The world of content creation is a tricky one. It’s a complex process, and there are many moving parts intermix with a prevalent lack of concrete guidelines, which makes the task of finding great content difficult. What should a company write about, and if a topic is already provided, where does one find that content?
Regardless of the task, finding great content doesn’t need to resort to Googling new technologies or browsing the blogs of other companies, although that can certainly be a part of the data collection process. Finding the right topic or rounding out the facts if a topic already exists is easily done inside the company. Using these three tips, one can get the right information for great content, all within the company.
Use Key Players
This may take a little bit of detective work but is always worth it. Sometimes, the key players are obvious—the head of marketing, for example, or the director of development. High-level executives are great for providing industry updates and new topics, but true key players are more than executives or supervisors at the highest levels. Key players are often subject matter experts (SMEs) who are “in the weeds” or less-senior employees with years of experience. They’ll have ground-level information about industry trends, standards, and the development of new functionality which results in a deeper knowledge and understanding. Finding the right key players takes a bit of detective work because in many cases, those listed as in-charge work in teams that handle different aspects or segments of the information. Ask questions, dig deeper, and find out who really knows the answers. And as always, be sure to get the approval of any content received from these non-traditional sources.
Ask the Right Questions
It’s common knowledge that open-ended questions are the best ones to ask since they can get sources talking. Yet there are even better open-ended questions you can ask to get more accurate, relevant content. In the technical and content writing world, writers call this “asking the right questions.” The right question is often not Tell me about XYZ topic but more I heard about the new blockchain development initiative. How does this relate to customer satisfaction? Ask more specific, targeted questions to get the information you need to write good content. This technique requires two things: 1.) preparation research so you have foundational knowledge (if you already have a topic in mind) and 2.) flexibility. Don’t come to a meeting or a conversation with a set list of questions and then never go off track. Allow the time and flexibility to get into the weeds a little bit. Ask questions that weren’t on the original list. Ask the interviewee to expand on what was said. Information that is mined from living, flowing interviews like this is usually gold.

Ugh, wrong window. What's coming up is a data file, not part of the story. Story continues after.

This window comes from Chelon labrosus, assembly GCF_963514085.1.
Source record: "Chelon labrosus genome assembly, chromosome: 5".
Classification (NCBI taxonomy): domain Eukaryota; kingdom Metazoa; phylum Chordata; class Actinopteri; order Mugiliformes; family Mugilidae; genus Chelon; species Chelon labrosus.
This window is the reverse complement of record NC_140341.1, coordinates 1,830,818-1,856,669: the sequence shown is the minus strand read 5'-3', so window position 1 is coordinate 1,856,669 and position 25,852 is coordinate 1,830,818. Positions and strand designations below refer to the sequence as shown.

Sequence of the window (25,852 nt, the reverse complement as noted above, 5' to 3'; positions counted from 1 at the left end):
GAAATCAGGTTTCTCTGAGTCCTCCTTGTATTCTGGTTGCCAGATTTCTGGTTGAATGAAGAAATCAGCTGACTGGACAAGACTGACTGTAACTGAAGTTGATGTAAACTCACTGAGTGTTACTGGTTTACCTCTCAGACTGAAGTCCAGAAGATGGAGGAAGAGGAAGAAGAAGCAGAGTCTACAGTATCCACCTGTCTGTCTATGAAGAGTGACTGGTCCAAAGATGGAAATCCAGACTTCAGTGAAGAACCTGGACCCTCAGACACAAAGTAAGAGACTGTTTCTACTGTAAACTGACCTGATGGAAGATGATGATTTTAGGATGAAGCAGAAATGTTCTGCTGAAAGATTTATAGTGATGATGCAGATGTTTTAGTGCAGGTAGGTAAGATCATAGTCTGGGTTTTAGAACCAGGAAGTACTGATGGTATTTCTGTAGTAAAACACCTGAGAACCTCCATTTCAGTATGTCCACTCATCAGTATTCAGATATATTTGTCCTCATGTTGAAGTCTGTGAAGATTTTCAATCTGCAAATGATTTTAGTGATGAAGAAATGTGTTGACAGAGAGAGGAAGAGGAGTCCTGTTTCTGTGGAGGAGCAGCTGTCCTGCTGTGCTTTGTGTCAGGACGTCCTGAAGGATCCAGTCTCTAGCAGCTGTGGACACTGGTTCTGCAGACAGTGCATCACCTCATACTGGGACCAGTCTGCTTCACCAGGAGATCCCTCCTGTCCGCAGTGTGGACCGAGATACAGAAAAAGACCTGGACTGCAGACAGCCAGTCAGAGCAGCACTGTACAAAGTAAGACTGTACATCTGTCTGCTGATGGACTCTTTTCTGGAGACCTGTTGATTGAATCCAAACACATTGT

Make it Easy to Give Good Content
This technique is hardest for writers to grasp. Writers, after all, are not usually the experts—they need facts and content from other sources to craft the blog posts, marketing materials, or press releases necessary. Writers must, therefore, rely on others to provide novel but accurate information, and in most cases, the other individuals are not writers. Their focuses and interests are vastly different from those of a content writer. This can manifest itself in any number of frustrating ways, such as asking for a summary and getting one sentence in return, or have meetings with experts rescheduled several different times, or having them review work for accuracy and provide no feedback (did they even read that?!). A content writer’s job is to make it easy for experts to give the necessary information, making it easy for the writer to write. In many cases, this is a skill that comes over time by learning the style of those regularly interviewed. Some prefer to send bullets via email. Others prefer to be interviewed over the phone while traveling in a car, having a writer write notes as they talk. Still, others like to send large paragraphs of information that must then be edited for hours before its ready. If a writer doesn’t know the style of the person they’re working with, they must ask! Tell the source what is needed and why the information is important, and then ask what can be done to make it easy for the source to help. If a writer gets buy-in from a source up front, they’re accomplishing two things: 1.) allowing the source to work with on their own terms (read: a writer will get better information this way) and 2.) laying a foundation for a great working relationship in the future.
In conclusion, writers and content producers don’t need to look far outside their own companies to garner great content. All that’s needed is a little research and some people skills and get content is easily obtained.